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Landscapes and Lyrics in Three New Exhibitions at MOWA

Jan. 24, 2017
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During the depths of the Great Depression, the federal government founded the Works Progress Administration (WPA). The program combatted rampant unemployment by commissioning public works projects such as the construction of new schools, roads and bridges. Remarkably, artists of all stripes were also put to work staging plays, writing guidebooks and establishing musical ensembles. Milwaukee painter Charles Thwaites (1904-2002) was one such beneficiary whose U.S. Post Office murals can still be seen in Chilton and Plymouth, Wis. “Charles Thwaites: An American Journey,” on exhibit Jan. 28 through March 12 at the Museum of Wisconsin Art (MOWA), introduces viewers to a lamentably overlooked painter equally at ease in realism and abstraction. 

The Thwaites exhibition will be accompanied by “Shane McAdams: The Accidental Landscape,” a collection of nontraditional works by a contemporary artist who divides his time between Brooklyn, N.Y. and Cedarburg and favors materials such as ballpoint pens, resin and Elmer’s glue. Like Thwaites’s work, McAdams’s enchanted landscapes shift from representational to abstract but are united by a command of color that recalls the Aurora Borealis. 

A third exhibition, “Shakespeare’s In the Alley: A Tribute to Bob Dylan,” celebrates the 2016 recipient of the Nobel Prize for Literature with an immersive installation that guides viewers through 44 large banners bearing Dylan’s lyrics.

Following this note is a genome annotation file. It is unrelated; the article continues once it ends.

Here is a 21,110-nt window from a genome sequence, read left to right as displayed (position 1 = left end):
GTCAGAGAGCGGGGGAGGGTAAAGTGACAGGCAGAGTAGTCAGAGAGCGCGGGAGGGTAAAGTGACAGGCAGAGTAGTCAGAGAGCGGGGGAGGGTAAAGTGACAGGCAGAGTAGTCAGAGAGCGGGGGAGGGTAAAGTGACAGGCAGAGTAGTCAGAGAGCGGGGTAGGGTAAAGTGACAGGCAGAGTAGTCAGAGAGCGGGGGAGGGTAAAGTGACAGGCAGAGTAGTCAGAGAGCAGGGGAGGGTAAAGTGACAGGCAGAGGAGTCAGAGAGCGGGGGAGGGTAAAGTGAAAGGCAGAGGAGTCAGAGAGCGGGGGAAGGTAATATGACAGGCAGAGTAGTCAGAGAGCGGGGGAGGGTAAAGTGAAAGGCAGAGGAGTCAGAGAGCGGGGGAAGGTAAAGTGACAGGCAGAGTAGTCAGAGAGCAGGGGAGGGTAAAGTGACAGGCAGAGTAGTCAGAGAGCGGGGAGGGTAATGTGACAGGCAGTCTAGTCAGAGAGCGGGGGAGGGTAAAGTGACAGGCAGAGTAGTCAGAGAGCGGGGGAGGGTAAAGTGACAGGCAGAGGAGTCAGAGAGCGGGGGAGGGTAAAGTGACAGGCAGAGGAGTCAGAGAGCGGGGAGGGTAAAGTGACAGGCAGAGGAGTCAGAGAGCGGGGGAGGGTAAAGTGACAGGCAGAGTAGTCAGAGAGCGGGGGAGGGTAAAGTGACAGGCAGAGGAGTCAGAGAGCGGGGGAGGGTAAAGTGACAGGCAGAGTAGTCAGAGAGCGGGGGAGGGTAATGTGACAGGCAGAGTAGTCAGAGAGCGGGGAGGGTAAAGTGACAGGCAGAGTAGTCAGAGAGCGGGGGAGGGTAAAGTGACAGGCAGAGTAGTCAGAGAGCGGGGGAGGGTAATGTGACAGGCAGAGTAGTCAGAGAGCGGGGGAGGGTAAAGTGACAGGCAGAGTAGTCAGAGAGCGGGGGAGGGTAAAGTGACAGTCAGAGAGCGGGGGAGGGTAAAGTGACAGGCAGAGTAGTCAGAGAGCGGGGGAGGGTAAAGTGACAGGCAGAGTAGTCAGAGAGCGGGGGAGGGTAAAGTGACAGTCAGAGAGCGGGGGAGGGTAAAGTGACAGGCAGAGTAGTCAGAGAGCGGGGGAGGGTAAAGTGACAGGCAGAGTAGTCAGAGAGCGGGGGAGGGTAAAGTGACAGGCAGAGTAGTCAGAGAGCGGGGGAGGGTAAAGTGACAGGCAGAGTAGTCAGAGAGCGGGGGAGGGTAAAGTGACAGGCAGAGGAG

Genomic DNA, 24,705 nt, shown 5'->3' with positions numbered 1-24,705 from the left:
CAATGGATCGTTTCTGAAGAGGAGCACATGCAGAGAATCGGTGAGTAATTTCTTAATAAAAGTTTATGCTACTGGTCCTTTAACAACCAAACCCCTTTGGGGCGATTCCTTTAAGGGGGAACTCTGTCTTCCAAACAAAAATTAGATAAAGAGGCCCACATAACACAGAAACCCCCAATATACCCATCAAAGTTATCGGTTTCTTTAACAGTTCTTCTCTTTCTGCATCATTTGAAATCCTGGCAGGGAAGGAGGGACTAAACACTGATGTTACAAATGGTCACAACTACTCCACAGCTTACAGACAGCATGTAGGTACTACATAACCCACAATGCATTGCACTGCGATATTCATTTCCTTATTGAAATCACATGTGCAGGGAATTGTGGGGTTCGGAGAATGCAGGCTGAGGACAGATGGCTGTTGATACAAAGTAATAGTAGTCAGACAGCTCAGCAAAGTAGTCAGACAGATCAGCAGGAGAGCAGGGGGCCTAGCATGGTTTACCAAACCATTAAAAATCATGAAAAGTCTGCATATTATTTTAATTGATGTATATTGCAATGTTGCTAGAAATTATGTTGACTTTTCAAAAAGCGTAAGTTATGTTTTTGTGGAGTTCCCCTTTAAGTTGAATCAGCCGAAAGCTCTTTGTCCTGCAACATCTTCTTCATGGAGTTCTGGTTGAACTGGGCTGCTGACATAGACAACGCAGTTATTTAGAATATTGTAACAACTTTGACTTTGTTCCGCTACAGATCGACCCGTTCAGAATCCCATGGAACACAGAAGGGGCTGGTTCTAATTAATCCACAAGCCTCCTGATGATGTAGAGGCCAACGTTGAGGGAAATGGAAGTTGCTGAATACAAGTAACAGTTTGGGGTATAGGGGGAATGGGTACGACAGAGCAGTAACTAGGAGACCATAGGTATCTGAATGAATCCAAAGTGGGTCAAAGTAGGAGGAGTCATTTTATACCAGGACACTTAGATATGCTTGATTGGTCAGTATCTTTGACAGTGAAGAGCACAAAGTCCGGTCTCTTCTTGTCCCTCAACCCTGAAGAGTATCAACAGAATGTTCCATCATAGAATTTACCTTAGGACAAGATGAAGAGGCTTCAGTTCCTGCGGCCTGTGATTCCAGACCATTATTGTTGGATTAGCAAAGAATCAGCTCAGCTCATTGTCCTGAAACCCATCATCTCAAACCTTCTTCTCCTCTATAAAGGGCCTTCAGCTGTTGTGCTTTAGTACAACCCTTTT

“The Art and Craft of Rug Hooking” and “Painting the Winter Muse: Rix and Ruschman”

Cedarburg Art Museum

W63 N675 Washington Ave.

When life gives you lemons, make lemonade. When life gives you six months of winter, paint the winter muse. Such is the course of Pamela Ruschman and Lynn Rix whose snow-laden landscapes are testaments of winter’s beauty and the dedication required to capture them en plein air. “Painting the Winter Muse: Rix and Ruschman” collects more than 55 works painted during the last five years. “The Art and Craft of Rug Hooking” displays work by the Thrum Chums, a group of eight rug hooking enthusiasts who have gathered monthly for years. Viewers will see works that hew to the medium’s traditional folk art origins as well as more adventurous works that explore rug hooking’s self-expressive capacities.


U.S. National Snow Sculpting Competition

Riviera Park

Wrigley Drive, Lake Geneva 

Hippocrates certainly wasn’t thinking of snow sculpture when he wrote the lines ars longa, vita brevis (“art is long, life is short”). Nevertheless, each year, intrepid architects visit Lake Geneva and build intricate snow sculptures, disregarding the work’s finitude and global warming more generally. Teams receive 8-foot-wide by 9-foot-tall snow blocks and more than 20 hours to dazzle us with their productions. Voting begins at 11 a.m. on Saturday, February 4, with the works remaining on display presumably until Mother Nature reclaims her material. 


7th Annual Winter Carnival

Lynden Sculpture Garden

2145 W. Brown Deer Road 

In the mood for more outdoor arts activities? Check out Lynden Sculpture Garden’s Winter Carnival. Curated by MIAD graduate Reece Ousey, it promises to be a “highly participatory, artist-driven” event with performances, craft-making workshops and “an artist’s version of an outdoor mini-golf course.” If the temperature remains above the norm, the golf course might be more popular than the promise of ice skating and snowshoeing on the grounds of the garden. The decidedly unwintry Little Havana Express food truck will provide food and beverages. The Winter Carnival runs from 10 a.m. to 4 p.m., Saturday, Jan. 28.

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